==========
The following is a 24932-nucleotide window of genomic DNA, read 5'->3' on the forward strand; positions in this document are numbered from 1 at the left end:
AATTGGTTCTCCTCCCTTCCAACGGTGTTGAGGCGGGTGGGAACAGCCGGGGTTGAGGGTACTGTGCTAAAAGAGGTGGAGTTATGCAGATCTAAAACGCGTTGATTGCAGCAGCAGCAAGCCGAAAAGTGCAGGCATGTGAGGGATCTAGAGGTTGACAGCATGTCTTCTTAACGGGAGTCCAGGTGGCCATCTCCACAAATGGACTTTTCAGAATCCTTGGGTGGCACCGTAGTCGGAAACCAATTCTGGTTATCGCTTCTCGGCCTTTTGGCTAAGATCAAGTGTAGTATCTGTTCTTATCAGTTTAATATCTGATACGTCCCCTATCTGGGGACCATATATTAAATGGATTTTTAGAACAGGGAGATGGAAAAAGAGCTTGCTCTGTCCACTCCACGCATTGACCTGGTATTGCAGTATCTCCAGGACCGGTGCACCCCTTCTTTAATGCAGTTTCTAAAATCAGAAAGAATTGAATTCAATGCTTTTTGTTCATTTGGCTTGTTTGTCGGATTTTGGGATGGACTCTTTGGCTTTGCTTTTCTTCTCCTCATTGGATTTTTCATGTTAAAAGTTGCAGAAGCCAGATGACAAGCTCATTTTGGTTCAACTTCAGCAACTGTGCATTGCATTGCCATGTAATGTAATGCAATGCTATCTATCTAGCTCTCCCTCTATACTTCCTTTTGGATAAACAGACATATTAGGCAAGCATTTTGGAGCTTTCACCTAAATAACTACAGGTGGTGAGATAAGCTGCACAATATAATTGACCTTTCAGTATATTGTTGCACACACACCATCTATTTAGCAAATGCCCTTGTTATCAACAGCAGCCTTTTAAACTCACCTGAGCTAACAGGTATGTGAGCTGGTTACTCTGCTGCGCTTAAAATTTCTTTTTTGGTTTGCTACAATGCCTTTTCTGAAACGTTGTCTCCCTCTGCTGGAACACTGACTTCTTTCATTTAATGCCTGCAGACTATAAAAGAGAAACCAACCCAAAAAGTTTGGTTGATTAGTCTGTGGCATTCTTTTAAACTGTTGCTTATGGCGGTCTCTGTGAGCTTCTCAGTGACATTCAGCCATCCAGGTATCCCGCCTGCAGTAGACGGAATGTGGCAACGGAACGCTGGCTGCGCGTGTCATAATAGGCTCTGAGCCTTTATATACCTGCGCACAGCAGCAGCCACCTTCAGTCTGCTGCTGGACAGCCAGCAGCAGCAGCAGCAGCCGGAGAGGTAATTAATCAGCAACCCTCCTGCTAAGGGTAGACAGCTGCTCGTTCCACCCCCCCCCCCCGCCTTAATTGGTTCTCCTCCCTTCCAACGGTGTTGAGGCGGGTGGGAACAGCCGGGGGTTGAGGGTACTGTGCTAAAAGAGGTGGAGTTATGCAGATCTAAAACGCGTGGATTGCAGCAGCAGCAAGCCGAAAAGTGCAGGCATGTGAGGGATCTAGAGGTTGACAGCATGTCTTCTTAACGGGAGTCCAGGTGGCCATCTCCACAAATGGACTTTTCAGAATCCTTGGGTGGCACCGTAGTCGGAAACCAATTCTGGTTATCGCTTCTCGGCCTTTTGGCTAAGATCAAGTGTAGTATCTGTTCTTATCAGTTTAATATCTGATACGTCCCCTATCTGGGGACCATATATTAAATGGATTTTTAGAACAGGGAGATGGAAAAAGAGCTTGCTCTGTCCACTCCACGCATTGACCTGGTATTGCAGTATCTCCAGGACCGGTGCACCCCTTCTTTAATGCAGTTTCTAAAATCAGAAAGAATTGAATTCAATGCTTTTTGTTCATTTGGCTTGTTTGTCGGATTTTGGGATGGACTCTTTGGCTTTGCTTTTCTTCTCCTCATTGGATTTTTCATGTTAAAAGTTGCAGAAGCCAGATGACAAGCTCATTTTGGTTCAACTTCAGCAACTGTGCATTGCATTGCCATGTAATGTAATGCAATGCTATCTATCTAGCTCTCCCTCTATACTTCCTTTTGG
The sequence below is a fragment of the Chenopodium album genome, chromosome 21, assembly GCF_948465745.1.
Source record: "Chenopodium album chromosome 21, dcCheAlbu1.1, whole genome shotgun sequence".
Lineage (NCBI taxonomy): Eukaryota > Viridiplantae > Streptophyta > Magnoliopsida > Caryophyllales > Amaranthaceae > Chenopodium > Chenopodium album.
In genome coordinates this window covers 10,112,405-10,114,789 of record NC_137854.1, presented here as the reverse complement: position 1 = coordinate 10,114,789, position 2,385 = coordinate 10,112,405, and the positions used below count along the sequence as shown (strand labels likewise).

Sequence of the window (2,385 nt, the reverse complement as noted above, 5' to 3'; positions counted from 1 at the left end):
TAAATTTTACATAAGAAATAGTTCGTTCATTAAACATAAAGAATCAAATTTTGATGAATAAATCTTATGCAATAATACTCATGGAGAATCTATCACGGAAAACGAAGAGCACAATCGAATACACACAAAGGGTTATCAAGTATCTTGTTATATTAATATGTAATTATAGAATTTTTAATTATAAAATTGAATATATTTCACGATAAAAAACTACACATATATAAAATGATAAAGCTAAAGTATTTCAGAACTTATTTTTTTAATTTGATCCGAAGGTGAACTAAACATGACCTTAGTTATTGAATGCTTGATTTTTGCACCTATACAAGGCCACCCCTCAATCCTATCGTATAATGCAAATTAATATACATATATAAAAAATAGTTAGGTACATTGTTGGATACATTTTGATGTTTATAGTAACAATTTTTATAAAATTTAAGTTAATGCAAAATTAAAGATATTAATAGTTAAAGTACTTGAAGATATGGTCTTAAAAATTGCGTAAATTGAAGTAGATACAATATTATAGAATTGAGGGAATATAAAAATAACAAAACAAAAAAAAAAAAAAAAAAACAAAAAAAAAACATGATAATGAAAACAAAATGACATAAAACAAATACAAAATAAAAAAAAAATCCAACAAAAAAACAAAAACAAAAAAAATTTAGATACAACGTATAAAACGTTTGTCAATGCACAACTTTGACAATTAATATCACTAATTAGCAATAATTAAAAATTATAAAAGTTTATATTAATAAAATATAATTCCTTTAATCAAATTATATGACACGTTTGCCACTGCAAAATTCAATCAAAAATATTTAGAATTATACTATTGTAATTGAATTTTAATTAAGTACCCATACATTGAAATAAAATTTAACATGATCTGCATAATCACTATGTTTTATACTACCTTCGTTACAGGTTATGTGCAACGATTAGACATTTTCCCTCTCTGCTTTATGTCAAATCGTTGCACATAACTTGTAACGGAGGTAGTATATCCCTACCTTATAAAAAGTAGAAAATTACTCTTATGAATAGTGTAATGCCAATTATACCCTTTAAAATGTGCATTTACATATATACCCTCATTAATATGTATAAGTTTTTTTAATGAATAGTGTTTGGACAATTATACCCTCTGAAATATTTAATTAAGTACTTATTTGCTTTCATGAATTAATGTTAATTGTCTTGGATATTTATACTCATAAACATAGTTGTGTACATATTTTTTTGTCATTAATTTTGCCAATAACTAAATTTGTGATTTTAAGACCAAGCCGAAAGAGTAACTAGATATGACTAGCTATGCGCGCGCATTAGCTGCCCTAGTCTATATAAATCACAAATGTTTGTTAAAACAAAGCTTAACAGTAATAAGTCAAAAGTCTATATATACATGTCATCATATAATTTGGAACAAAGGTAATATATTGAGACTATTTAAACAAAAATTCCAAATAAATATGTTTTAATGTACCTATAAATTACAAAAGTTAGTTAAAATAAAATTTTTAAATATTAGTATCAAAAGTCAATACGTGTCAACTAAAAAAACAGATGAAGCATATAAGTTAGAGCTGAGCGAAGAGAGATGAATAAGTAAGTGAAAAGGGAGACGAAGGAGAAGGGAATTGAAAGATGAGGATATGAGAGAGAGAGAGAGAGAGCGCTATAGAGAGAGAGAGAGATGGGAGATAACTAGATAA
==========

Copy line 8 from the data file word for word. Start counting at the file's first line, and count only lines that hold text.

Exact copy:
TAAATTTTACATAAGAAATAGTTCGTTCATTAAACATAAAGAATCAAATTTTGATGAATAAATCTTATGCAATAATACTCATGGAGAATCTATCACGGAAAACGAAGAGCACAATCGAATACACACAAAGGGTTATCAAGTATCTTGTTATATTAATATGTAATTATAGAATTTTTAATTATAAAATTGAATATATTTCACGATAAAAAACTACACATATATAAAATGATAAAGCTAAAGTATTTCAGAACTTATTTTTTTAATTTGATCCGAAGGTGAACTAAACATGACCTTAGTTATTGAATGCTTGATTTTTGCACCTATACAAGGCCACCCCTCAATCCTATCGTATAATGCAAATTAATATACATATATAAAAAATAGTTAGGTACATTGTTGGATACATTTTGATGTTTATAGTAACAATTTTTATAAAATTTAAGTTAATGCAAAATTAAAGATATTAATAGTTAAAGTACTTGAAGATATGGTCTTAAAAATTGCGTAAATTGAAGTAGATACAATATTATAGAATTGAGGGAATATAAAAATAACAAAACAAAAAAAAAAAAAAAAAAACAAAAAAAAAACATGATAATGAAAACAAAATGACATAAAACAAATACAAAATAAAAAAAAAATCCAACAAAAAAACAAAAACAAAAAAAATTTAGATACAACGTATAAAACGTTTGTCAATGCACAACTTTGACAATTAATATCACTAATTAGCAATAATTAAAAATTATAAAAGTTTATATTAATAAAATATAATTCCTTTAATCAAATTATATGACACGTTTGCCACTGCAAAATTCAATCAAAAATATTTAGAATTATACTATTGTAATTGAATTTTAATTAAGTACCCATACATTGAAATAAAATTTAACATGATCTGCATAATCACTATGTTTTATACTACCTTCGTTACAGGTTATGTGCAACGATTAGACATTTTCCCTCTCTGCTTTATGTCAAATCGTTGCACATAACTTGTAACGGAGGTAGTATATCCCTACCTTATAAAAAGTAGAAAATTACTCTTATGAATAGTGTAATGCCAATTATACCCTTTAAAATGTGCATTTACATATATACCCTCATTAATATGTATAAGTTTTTTTAATGAATAGTGTTTGGACAATTATACCCTCTGAAATATTTAATTAAGTACTTATTTGCTTTCATGAATTAATGTTAATTGTCTTGGATATTTATACTCATAAACATAGTTGTGTACATATTTTTTTGTCATTAATTTTGCCAATAACTAAATTTGTGATTTTAAGACCAAGCCGAAAGAGTAACTAGATATGACTAGCTATGCGCGCGCATTAGCTGCCCTAGTCTATATAAATCACAAATGTTTGTTAAAACAAAGCTTAACAGTAATAAGTCAAAAGTCTATATATACATGTCATCATATAATTTGGAACAAAGGTAATATATTGAGACTATTTAAACAAAAATTCCAAATAAATATGTTTTAATGTACCTATAAATTACAAAAGTTAGTTAAAATAAAATTTTTAAATATTAGTATCAAAAGTCAATACGTGTCAACTAAAAAAACAGATGAAGCATATAAGTTAGAGCTGAGCGAAGAGAGATGAATAAGTAAGTGAAAAGGGAGACGAAGGAGAAGGGAATTGAAAGATGAGGATATGAGAGAGAGAGAGAGAGAGCGCTATAGAGAGAGAGAGAGATGGGAGATAACTAGATAA